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Discussion Starter · #1 ·
When I bought the truck I had an issue with truck not even engaging starter. Had starter and battery tested and both were OK. Turned out to be the fusible links and connections at the battery terminal, so replaced those with factory parts. Truck had been working fine since then ( 3 months ago) but now it is doing the same thing again. Truck will engage electric fuel pump ( I can hear it) and can hear the fuse box "click" but starter wont engage. Weird thing is if you let it sit a while sometimes it will go ahead and start right up. so problem is intermittent. Already pulled and re-tightened battery terminals but that had no affect. Any ideas? Only thing i can think of os possibly the switch at the clutch ( when you push in the clutch to start) Like I said it works sometimes though which is strange....
 

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Discussion Starter · #3 ·
Starter relay

Sorry to be a spaz, but what / where is the starter relay and how do I check it?
 

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Hardbody Freak
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the starter relay is between the main realy on the passenger fender well and the battery



it is blue and is usaully coupled with another blue realy ..
it should be the one closet to the fire wall..
 

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I had a similar problem with my 95. It turned out that the ignition switch was the problem.

Take the covers off of your steering column and look on the left side of the ignition switch. There's an electrical switch there. It's round and held in place by one screw.
Take it off.

Put the key in the ignition and turn it to the Run position. Stick a screwdriver in the switch you removed and turn it clockwise. The engine should start.

If it does, you need to look into tightening down and/or shimming that round switch. Why Nissan chose to hold it in place with a single screw, I do not know.

Fred
 

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Discussion Starter · #7 ·
Turns out it was the switch down at the clutch pedal. Someone before me had taped a piece of plastic on the clutch lever to aid it in connecting with the switch when depressing the clutch to start it. I imagine it used to have a rubber grommet there, so I found one in my junk box and supeglued it to the tab on the pedal. Starts fine now!!!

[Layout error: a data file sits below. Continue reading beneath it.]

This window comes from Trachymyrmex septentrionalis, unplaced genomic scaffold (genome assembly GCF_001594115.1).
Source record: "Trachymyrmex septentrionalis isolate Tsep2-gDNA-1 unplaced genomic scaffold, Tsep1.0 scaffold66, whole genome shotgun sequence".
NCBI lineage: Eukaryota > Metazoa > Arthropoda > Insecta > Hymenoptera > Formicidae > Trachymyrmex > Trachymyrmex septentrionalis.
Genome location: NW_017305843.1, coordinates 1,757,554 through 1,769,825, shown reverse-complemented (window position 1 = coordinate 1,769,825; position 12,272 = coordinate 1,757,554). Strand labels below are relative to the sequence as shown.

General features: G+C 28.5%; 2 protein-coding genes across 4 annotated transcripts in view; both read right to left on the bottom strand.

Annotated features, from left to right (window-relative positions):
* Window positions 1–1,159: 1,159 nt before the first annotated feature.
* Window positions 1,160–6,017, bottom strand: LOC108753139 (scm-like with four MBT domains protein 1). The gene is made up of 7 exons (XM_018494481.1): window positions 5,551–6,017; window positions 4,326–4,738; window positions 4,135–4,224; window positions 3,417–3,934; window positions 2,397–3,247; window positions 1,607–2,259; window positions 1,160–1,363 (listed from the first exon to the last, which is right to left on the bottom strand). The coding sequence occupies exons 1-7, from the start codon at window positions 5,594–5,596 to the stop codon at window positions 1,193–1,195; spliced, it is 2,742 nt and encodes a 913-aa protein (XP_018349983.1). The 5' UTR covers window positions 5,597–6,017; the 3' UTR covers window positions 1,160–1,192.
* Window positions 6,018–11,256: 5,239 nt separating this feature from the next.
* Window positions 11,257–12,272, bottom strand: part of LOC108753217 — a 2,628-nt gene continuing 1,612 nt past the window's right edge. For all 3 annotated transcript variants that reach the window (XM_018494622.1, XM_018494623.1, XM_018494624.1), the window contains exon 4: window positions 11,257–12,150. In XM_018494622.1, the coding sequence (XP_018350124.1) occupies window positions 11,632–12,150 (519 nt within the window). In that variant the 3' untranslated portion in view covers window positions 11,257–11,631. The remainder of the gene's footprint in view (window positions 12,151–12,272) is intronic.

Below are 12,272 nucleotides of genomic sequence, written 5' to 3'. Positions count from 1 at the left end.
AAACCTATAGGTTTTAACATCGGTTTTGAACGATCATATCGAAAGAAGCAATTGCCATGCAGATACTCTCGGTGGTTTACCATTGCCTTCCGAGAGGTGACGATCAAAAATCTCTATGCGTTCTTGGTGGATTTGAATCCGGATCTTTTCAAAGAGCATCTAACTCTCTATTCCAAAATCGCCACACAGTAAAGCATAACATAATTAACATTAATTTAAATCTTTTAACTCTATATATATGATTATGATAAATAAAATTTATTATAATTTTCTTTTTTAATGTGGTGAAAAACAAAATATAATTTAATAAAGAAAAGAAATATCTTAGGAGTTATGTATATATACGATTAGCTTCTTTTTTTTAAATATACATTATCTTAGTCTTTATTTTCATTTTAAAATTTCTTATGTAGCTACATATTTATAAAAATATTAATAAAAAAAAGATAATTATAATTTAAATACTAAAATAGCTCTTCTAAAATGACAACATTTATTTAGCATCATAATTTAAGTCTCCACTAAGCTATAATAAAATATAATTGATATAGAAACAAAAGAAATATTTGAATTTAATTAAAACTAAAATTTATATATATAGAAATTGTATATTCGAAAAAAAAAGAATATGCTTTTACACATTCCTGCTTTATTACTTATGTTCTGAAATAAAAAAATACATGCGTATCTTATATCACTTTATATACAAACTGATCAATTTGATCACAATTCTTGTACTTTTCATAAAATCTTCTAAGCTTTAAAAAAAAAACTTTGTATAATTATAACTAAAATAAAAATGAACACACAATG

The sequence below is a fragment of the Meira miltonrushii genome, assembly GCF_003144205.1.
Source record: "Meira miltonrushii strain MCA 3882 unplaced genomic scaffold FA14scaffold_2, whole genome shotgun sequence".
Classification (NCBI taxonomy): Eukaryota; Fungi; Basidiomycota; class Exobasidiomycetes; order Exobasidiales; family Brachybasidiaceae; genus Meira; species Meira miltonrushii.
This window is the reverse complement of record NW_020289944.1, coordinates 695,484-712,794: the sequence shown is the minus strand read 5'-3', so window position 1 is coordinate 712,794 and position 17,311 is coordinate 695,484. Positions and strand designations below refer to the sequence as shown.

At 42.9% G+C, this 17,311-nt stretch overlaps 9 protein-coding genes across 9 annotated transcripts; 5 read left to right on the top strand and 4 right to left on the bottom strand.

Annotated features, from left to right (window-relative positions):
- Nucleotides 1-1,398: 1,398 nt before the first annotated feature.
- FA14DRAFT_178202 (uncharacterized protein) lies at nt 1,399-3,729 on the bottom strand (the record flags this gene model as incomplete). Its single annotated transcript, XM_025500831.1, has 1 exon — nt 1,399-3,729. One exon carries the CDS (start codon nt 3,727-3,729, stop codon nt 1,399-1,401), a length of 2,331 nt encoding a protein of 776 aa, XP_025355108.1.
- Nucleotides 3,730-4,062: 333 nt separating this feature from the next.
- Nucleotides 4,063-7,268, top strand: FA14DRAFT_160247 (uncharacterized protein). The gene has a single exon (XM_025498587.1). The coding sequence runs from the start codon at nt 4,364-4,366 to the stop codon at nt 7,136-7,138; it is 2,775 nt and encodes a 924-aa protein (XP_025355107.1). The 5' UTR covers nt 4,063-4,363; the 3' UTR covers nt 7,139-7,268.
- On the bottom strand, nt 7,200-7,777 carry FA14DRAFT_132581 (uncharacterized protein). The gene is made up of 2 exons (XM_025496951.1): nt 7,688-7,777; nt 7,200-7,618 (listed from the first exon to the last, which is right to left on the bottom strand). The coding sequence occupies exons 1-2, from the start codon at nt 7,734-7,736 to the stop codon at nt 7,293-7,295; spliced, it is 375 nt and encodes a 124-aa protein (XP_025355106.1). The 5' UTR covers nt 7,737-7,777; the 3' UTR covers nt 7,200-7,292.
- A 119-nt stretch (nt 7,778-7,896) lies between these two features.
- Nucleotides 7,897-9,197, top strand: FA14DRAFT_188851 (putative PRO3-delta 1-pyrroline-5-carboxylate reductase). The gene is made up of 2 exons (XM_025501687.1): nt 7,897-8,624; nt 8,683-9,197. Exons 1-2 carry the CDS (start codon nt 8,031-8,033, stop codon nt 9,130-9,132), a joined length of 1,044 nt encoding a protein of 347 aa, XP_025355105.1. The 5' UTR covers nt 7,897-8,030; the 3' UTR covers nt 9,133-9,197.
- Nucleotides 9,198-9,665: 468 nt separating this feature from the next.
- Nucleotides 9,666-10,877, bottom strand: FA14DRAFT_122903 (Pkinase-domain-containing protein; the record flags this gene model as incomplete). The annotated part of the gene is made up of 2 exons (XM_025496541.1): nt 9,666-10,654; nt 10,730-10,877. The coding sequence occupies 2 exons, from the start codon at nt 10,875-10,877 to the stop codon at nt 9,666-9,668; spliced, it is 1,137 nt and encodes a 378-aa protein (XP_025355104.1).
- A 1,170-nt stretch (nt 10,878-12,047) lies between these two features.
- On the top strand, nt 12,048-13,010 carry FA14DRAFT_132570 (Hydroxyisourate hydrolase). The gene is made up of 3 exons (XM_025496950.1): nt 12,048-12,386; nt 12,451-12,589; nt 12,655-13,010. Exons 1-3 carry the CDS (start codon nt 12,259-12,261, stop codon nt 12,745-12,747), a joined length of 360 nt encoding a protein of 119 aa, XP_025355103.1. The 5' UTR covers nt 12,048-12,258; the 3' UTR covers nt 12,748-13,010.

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My starter problem sounded just like yours.... after replacing the starter 5x, it turned out to be the little Y cable off of the starter.... cost my a whopping $15 for a new one
 

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Turns out it was the switch down at the clutch pedal. Someone before me had taped a piece of plastic on the clutch lever to aid it in connecting with the switch when depressing the clutch to start it. I imagine it used to have a rubber grommet there, so I found one in my junk box and supeglued it to the tab on the pedal. Starts fine now!!!
is there any way to totally bypass this? by connecting the wires all the time??
 

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I'd bypass it with a switch on the dash.

Toyota did that on their 80's trucks and 4-runners. It was a button marked "Clutch Start Cancel" The idea was that if you'd broken down on the train tracks or in traffic, you could put it in first, hit this button and crank the starter to drive the vehicle a short distance.
 

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i work at toyota and totally didnt think about that. i h=guess the nissan is getting a toyota switch!:woowoo:
 

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Ok, I've had similar problems. For some time my truck would not start unless I depressed the clutch hard to the floor for several seconds. Finally it stopped completely. After reading the fourum it seems likely the clutch pedal safety switch might be bad. Replaced it along with the starter relay and ignition release. Still won't start.